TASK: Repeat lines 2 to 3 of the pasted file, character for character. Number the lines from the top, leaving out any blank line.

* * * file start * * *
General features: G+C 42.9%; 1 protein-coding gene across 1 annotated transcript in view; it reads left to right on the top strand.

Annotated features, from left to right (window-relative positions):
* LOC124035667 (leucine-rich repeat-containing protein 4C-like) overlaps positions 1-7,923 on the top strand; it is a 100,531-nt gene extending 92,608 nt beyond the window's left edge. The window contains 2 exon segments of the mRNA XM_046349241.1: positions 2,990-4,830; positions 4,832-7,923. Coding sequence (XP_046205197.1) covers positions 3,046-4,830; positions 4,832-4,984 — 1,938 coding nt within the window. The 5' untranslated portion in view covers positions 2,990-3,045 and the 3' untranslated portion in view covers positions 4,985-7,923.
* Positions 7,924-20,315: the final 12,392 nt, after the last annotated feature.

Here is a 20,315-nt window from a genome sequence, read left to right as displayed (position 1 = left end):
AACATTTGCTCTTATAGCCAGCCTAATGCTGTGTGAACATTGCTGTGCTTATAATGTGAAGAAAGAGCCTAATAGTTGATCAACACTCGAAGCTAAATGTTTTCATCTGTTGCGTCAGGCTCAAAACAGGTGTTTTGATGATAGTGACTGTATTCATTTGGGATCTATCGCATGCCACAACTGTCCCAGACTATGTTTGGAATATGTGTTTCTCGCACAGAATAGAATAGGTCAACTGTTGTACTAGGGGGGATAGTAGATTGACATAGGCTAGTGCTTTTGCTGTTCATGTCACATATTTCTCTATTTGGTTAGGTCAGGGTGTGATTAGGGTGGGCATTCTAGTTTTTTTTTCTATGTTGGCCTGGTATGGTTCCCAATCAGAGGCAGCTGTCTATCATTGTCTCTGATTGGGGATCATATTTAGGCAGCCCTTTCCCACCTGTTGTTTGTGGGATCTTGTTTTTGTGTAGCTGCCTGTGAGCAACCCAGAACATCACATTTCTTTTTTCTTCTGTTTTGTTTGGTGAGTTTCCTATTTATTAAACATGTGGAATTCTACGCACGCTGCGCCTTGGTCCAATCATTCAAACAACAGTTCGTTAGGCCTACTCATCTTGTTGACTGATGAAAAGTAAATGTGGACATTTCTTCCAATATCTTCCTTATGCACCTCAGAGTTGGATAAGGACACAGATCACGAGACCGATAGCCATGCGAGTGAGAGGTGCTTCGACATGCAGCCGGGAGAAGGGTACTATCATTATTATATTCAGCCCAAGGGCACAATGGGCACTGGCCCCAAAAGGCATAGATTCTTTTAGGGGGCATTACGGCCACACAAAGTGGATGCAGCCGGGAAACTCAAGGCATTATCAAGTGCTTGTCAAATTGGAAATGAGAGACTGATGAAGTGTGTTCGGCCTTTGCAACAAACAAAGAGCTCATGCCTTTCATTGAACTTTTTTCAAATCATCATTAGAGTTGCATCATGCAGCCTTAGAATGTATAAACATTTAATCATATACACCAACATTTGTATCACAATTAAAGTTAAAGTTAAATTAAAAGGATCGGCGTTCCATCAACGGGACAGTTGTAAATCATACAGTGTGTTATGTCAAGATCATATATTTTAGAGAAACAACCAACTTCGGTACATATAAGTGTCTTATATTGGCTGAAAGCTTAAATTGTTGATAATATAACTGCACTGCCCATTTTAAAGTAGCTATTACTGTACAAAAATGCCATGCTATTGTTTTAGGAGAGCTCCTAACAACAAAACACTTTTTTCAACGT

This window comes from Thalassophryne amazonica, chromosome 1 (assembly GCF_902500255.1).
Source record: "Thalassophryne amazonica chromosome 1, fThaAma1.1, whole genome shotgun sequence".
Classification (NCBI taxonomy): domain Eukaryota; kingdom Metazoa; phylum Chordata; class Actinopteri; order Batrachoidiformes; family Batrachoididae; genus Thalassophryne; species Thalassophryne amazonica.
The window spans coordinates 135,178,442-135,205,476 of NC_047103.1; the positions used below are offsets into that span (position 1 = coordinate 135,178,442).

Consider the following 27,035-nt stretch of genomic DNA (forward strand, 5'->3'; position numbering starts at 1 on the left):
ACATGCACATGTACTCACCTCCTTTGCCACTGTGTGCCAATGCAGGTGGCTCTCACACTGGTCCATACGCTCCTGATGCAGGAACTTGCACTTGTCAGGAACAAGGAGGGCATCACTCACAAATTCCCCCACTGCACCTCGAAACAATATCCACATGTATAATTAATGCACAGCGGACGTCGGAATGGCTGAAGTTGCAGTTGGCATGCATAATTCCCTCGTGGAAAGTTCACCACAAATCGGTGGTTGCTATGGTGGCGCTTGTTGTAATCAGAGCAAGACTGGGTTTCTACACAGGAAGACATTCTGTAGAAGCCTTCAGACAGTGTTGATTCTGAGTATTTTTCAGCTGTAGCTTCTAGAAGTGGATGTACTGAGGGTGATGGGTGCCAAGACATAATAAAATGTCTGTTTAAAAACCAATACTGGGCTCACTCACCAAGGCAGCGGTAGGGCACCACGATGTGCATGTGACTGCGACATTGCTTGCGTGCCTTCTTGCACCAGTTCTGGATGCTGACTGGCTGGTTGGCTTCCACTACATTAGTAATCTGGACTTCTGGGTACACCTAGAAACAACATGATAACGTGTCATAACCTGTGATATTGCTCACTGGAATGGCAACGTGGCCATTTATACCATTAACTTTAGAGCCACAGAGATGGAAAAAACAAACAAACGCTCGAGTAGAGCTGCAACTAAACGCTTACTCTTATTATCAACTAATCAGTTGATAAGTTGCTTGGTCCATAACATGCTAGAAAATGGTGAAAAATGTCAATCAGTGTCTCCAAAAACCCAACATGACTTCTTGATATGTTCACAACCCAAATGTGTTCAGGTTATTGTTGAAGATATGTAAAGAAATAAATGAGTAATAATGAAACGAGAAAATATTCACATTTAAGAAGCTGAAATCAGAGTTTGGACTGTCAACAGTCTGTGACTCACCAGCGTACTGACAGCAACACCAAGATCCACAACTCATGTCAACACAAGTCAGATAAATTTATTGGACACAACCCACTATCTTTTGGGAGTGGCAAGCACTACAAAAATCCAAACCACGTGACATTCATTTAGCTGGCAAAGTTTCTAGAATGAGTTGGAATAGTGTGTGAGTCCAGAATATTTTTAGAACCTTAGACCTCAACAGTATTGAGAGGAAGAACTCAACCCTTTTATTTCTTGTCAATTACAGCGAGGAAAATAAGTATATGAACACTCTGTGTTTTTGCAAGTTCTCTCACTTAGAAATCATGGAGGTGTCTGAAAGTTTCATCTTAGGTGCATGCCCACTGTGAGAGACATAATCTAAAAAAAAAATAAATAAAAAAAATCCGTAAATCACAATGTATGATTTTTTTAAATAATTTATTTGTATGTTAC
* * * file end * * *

Annotated features, from left to right (window-relative positions):
* LOC124035667 (leucine-rich repeat-containing protein 4C-like) overlaps positions 1-7,923 on the top strand; it is a 100,531-nt gene extending 92,608 nt beyond the window's left edge. The window contains 2 exon segments of the mRNA XM_046349241.1: positions 2,990-4,830; positions 4,832-7,923. Coding sequence (XP_046205197.1) covers positions 3,046-4,830; positions 4,832-4,984 — 1,938 coding nt within the window. The 5' untranslated portion in view covers positions 2,990-3,045 and the 3' untranslated portion in view covers positions 4,985-7,923.